Readings will probably include, as well as the obvious ones in relation to these films  George Bluestone’s Novel into Film – and reference books on the relations of art and text, such as those by W.J.T. Mitchell on the side of theory, and on the visionary side: Joseph Cornell’s Theatre of the Mind: Selected Diaries, Letters and Files: (ed. M.A. Caws) and other writings on Cornell and his relation to surrealism; and readings from my The Eye in the Text and the Surrealist Look,: an Erotics of Encounter; Tom Phillips’ the Humument and other art books.
Let me give some examples of the kind of questions that arise: in “Carrington,” Christopher Hampton’s film about Dora Carrington and Lytton Strachey, the male writer, Lytton, is allowed to be bisexual whereas Carrington, definitely bisexual also (see her writings about and nude portraits of Henrietta Bingham) is painted as heterosexual Why the complexities of one and not the other? Still on Bloomsbury, the renderings of To the Lighthouse, and the very great Orlando, with Tilda Swinton (how not?) and of the intrigue of Virginia Woolf and the no less interesting  Vita Sackville-West, glancing at the BBC version of their lives together with  the intrusive and unforgettable Violet Trefusis. We might, if there is time and interest, make a stab at films and videos about Picasso and his various mistresses, reading along with what is relevant. How to picture genius, that kind of thing. Speaking of genius, and given the genius of Derek Jarman, we may well confront his baroquely splendid Caravaggio, which we would see alongside Francine Prose’s book Caravaggio, and plunge into various films/biopics about Van Gogh, Sylvia Plath, and the recent Mr. Turner.
RESUME: IN GENERAL:We will be especially dealing with diverse applications and interrelations of various ways in which the fields of art and literature have entered into the universe of film. Among our investigations some of the following will be included, depending on the interests of the participants, the time  slots and the availability of the DVDs, videos, and so on:

  1. novel, story, poem, and dance as they can be related to film-- certain questions of omission and deformation will arise
  2. paintings and film (artist biographies, video and exhibition films, gustatory visuality)
  3. performance art (dance, drama, musical concert)and film (poetic readings, opera,ballet) -- videos
  4. documentaries: Frederick Wiseman and the ballet, the art gallery and readings and viewings
    Each participant will present at least once an interrelation between some work of art and some film, and write on another interrelation for a final paper, so that each person will have a minimum of two investigations, preferably in two very different fields. Museum visits encouraged.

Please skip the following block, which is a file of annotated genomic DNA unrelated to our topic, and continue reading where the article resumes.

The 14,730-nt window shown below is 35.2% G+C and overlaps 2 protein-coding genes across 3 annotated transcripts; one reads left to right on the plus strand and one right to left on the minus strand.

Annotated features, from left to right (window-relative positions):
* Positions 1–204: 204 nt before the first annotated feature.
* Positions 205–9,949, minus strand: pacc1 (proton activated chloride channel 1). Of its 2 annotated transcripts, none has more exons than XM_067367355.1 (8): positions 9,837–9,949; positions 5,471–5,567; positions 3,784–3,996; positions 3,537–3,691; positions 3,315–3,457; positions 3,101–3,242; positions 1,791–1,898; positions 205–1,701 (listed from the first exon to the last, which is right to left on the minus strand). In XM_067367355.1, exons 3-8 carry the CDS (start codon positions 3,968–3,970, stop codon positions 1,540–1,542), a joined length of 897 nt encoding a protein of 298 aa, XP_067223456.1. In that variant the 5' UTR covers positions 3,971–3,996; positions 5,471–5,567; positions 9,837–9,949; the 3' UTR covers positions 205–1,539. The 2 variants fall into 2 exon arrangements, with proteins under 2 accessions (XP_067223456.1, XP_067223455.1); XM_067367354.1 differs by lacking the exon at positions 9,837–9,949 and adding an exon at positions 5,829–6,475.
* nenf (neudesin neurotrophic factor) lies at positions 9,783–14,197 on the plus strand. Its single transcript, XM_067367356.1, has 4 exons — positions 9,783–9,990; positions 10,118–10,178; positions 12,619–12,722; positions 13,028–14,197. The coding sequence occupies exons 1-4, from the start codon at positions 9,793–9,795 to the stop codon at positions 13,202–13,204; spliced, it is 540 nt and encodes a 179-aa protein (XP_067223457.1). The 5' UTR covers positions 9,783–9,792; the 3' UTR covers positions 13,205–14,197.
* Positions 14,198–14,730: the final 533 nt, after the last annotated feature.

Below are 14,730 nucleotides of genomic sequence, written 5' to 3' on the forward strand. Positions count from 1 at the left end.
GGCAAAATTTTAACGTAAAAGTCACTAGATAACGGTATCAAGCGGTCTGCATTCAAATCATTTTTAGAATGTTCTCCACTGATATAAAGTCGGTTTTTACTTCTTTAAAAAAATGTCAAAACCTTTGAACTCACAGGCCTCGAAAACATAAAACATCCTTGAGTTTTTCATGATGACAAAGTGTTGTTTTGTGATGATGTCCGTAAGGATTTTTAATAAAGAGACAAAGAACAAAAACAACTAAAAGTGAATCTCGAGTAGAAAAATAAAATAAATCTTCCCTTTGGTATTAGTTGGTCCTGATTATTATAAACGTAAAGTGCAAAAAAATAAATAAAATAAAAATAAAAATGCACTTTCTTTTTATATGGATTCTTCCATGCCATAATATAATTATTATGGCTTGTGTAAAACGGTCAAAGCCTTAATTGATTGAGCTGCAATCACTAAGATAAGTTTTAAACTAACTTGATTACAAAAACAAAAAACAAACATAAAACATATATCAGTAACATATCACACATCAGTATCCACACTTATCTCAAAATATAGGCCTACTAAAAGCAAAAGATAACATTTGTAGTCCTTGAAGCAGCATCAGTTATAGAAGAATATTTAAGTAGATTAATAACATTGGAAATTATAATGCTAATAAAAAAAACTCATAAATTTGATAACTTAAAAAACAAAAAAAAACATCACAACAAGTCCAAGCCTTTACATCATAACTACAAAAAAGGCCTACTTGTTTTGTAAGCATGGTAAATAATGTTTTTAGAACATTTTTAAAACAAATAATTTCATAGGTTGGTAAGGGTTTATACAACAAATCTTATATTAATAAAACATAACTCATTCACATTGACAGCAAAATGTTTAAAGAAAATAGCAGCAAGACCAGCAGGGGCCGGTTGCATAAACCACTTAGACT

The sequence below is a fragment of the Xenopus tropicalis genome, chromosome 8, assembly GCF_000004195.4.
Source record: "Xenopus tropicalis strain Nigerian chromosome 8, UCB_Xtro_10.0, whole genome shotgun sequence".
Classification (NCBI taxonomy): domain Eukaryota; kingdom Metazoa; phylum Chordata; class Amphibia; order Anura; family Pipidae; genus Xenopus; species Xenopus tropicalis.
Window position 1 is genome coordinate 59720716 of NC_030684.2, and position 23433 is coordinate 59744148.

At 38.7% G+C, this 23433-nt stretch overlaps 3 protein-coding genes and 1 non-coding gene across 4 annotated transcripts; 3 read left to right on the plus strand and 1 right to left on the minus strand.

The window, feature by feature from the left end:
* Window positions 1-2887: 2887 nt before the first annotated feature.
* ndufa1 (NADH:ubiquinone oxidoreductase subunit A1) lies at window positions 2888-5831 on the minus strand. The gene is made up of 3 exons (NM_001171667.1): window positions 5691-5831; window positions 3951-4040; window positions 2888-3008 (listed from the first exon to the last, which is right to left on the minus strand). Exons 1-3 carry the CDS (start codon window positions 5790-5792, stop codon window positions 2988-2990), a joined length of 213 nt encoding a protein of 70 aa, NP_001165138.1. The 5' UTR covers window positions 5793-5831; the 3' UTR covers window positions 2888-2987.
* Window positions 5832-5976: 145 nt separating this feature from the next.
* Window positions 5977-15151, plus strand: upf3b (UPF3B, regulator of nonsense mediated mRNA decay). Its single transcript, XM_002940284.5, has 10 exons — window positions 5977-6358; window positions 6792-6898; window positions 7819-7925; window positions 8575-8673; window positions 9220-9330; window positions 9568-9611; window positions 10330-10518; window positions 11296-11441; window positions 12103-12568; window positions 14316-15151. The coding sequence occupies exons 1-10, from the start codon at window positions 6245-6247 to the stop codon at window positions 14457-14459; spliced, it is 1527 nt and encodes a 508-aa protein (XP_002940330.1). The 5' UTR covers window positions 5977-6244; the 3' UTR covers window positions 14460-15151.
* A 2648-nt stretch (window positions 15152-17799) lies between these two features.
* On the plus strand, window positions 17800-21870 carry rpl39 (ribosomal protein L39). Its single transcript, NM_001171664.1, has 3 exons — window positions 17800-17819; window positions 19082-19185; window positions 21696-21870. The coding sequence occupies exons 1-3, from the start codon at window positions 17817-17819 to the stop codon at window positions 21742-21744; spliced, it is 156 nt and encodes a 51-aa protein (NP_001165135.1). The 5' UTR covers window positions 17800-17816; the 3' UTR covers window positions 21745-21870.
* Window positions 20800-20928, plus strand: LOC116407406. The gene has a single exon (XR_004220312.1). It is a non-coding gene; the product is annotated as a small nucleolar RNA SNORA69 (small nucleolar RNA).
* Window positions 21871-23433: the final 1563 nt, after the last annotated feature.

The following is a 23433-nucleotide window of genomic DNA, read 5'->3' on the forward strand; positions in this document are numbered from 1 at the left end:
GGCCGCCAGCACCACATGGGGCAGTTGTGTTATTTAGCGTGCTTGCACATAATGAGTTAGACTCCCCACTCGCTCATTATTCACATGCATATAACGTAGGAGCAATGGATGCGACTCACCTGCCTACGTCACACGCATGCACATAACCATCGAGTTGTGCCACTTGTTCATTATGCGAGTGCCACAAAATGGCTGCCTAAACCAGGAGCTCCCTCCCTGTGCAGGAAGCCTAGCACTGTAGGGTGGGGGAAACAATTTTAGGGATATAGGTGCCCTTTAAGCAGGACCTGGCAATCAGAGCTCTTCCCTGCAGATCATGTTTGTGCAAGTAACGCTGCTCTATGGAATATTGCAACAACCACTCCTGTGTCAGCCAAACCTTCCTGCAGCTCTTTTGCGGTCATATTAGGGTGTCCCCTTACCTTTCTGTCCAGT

Mary Ann Caws
    Distinguished Professor of French,, English, and Comparative Literature

Prof. Julia Przybos
Techniques of Literary Research I
Friday 11.30 am -1.30 pm
L’objectif de ce cours est double : étudier quelques textes fondateurs de la théorie littéraire et rédiger un mémoire en français d’une quarantaine de pages.
L’étude des textes marquants de la critique littéraire écrits ou traduits en français initiera les étudiants aux multiples façons de penser la littérature. Nous commencerons par les Anciens, à savoir des passages de La République et de Cratyle de Platon, La Poétique d’Aristote et L’Epître aux Pisons d’Horace. Nous lirons ensuite des extraits de L’Art poétique de Boileau, anis que ceux Du beau et du sublime de Kant et Du Laocoon de Lessing. Parmi les théoriciens du XIXème siècle nous retiendrons Taine et sa conception déterministe de l’œuvre littéraire ainsi que Baudelaire et sa vision de la modernité. Nous aborderons le XXème siècle par « Contre Sainte-Beuve » de Proust et des passages tirés du Cours de linguistique générale de Ferdinand de Saussure. Nous étudierons ensuite des courants de pensée qui ont marqué la première moitié du XXème siècle : la théorie marxiste (G. Lukacs), les formalistes russes (Chklovsky, Eichenbaum), ainsi que leurs « prolongements » structuralistes (Jakobson, Lévi-Strauss) et narratologiques (Tzvetan Todorov, Gérard Genette). Nous compléterons ces lectures théoriques par des textes de quelques auteurs qui ont profondément influencé la très riche production critique de la deuxième moitié du XXème siècle et du début du XXIème siècle (Sigmund Freud, Michel Foucauld, René Girard).
Dès le premier cours, les étudiants tenteront de déterminer le sujet qu’ils développeront dans un mémoire de 40 pages qu’ils remettront à la fin du semestre. En suivant un plan détaillé, ils remettront tout au long du semestre les ébauches de leur travail. Ces brouillons seront commentés et corrigés par le professeur. Il s’agira pour les étudiants de faire des recherches, d’embrasser une approche critique, de développer un argument raisonné et méthodique en français et de suivre de près le « style MLA ».
MLA Handbook for Writers of Research Papers, 7th Edition
Goals :
Students will gain knowledge of most important schools of thought in the history of literary criticism that, up to the raise of post-structuralism, dominated thinking about literature.
Students will become skilled in employing methodologies based on theories of literature to research a topic of their choice.
Students will learn to apply literary theory to the analysis of literary texts.
Students will write a 40 page graduate level research paper.
For more information please contact Prof. Przybos at